Mitch Wander first arrived in Washington, DC over 25 years ago as a US House of Representatives page while in high school. An avid promoter of DC living, Mitch has lived in wards 1, 2, 3, and 6. He and his wife are proud DC Public School parents. He serves as an officer in the US Army Reserve. 

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Here's another problem that PEPCO, other utilities and the DC Public Utility Commission need to fix: removing multiple utility poles in the same location. As PEPCO has added higher poles, they don't always remove the old ones. They claim that other utilities (e.g., RCN, Verizon) have to move their wires to the new poles, so the result is that multiple poles remain bunched, sometimes for years. The result can be impaired sight lines for motorists and pedestrians at intersections and narrowed sidewalks. The DC Public Utility Commission has to insist that before PEPCO upgrades poles, the contractor is authorized to move all of the wires together (or the work has to be coordinated with each utility). The current result is unacceptable.

by Axel on Jul 8, 2013 10:49 am • linkreport

How about getting Comcast and Verizon to clean up their ally infrastructure? Between Comcast lashing to anything that can hold a cable and the non-removal of dangling lines, our telecom infrastructure is shameful.

The DC PUC is useless in getting any response form these companies and seems to work as a representative of these companies rather than representing the district's interests.

by mm on Jul 8, 2013 11:50 am • linkreport

This problem isn't limited to sidewalks.

Frankly, DDOT comes off trying to look like the "hero" now, but the fact that utilities and contractors getting away with it so often is indicative that DDOT is and has been dropping the ball...and badly.

How many times this year alone have I seen DDOT go through and repave a road, only to have someone dig it up a couple months later and put some half assed cold patch on the road that lasts for a week?

L street, which just a few months ago had been completely redone with the new bike lane, already has cuts and patches through it. Sherman ave too, which took years to complete.

DDOT says it has people inspect every site as the work is progressing, but if that is true then how do we end up with so many "patches" instead of full repairs.

I hate when people compare DC to some other jurisdiction but this is one of those cases where DDOT should take a page out of the book from Arlington, or FFX County who simply collects a fee prior to the work that is based on the amount it will cost to fix, then the County has it fixed rather than waiting on some fly by night contractor or useless utility to do it.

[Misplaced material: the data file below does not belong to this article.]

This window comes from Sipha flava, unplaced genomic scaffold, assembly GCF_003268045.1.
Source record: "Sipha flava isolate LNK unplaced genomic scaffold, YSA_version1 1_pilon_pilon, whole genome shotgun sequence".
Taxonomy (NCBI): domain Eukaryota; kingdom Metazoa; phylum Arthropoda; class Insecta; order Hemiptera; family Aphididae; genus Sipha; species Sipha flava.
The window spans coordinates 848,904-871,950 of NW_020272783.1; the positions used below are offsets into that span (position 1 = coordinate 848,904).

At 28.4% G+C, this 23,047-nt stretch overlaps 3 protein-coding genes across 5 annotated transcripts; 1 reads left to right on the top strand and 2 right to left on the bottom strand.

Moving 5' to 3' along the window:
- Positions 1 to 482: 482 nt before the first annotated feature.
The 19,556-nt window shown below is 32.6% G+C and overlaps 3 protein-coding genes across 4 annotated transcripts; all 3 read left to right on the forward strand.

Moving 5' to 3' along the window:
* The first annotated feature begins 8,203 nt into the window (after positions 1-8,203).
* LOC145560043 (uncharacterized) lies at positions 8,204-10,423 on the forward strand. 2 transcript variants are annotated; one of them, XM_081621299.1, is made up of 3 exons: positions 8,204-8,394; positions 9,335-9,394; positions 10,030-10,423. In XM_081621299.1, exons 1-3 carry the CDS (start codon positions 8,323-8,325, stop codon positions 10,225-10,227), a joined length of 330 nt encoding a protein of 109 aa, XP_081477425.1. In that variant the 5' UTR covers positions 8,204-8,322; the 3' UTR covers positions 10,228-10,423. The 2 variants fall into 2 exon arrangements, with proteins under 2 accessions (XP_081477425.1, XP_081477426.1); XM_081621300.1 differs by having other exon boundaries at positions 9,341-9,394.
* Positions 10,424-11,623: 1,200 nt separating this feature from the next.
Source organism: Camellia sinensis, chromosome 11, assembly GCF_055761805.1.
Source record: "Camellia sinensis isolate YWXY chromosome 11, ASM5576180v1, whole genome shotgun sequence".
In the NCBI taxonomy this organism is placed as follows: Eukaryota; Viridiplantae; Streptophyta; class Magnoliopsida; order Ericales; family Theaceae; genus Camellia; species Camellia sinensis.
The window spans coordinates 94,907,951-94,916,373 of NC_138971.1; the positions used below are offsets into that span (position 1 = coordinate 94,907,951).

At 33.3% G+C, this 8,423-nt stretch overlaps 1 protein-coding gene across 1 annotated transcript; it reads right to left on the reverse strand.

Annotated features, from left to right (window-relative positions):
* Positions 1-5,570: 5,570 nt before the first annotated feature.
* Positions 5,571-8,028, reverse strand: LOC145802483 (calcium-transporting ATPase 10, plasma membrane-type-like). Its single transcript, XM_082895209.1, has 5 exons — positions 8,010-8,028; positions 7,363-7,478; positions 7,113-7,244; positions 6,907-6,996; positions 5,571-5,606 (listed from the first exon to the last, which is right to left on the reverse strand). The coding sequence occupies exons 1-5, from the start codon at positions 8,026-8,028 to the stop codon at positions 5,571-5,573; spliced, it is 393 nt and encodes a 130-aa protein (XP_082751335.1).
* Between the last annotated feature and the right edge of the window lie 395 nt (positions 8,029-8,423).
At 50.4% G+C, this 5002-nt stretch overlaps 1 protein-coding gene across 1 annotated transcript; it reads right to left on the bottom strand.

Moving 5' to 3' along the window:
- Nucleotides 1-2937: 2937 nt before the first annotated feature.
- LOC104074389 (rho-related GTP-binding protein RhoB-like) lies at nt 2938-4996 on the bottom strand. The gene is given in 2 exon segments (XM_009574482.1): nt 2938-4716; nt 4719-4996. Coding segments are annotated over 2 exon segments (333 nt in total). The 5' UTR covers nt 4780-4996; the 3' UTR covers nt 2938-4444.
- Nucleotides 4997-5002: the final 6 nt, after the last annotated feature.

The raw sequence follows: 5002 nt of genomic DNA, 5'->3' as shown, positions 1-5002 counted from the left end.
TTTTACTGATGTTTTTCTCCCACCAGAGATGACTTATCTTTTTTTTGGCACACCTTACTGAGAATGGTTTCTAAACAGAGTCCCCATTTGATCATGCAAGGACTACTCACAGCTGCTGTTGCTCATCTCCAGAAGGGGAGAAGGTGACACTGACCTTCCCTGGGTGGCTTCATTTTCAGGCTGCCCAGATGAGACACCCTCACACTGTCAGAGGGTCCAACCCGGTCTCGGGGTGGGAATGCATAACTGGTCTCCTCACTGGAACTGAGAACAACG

by Sidewalk on Jul 8, 2013 11:53 am • linkreport

There are a number of rectangular metal plates embedded in the sidewalk in downtown Silver Spring. One in particular is on the edge of the handicap ramp on the corner of the sidewalk. One rainy morning, I witnessed two people slip and fall on that plate within the span of two minutes. One of the people was quite shaken up and had to be tended to by passerby.
I later called 311 (Montgomery County) to report the dangerous sidewalk, and was directed to Montgomery County police. They directed me back to 311.
I later sent emails to a couple of different email addresses I could find that seemed appropriate on the MoCo government website. I received no help from them either.
At the very least, I would at least hope that someone could apply some type of tacky surface to these plates before someone gets seriously injured, if nobody has yet. However, the reception I received was that this is someone elses' jurisdiction, regardless of who I tried to contact.

by engrish_major on Jul 8, 2013 12:58 pm • linkreport

This problem is prevalent all throughout Montgomery County. I too find sidewalks in Silver Spring completely ripped up by utility patches. These need to be fixed in kind, not with patches. Not only are the patches ruining streetscapes, they also can create an obstacle course for disabled people. Montgomery County / SHA needs to be forced into dealing with this terrible, rampant problem. What utility companies get away with is simply unacceptable.

by Murn on Jul 8, 2013 1:24 pm • linkreport

Same problem in Fairfax County.

by Fred on Jul 8, 2013 2:25 pm • linkreport

I reported a downed wire in my alleyway a few years ago. After calling around to Verizon and Pepco, I discovered that *all* of the tangled mess of wires were owned by Comcast (everything else was underground).

Even after reporting it, Comcast never came out to fix the wire. They're the *worst*

by andrew on Jul 8, 2013 3:18 pm • linkreport

Maybe we need to have some sort of zoning rules for wiring.

by SJE on Jul 8, 2013 5:49 pm • linkreport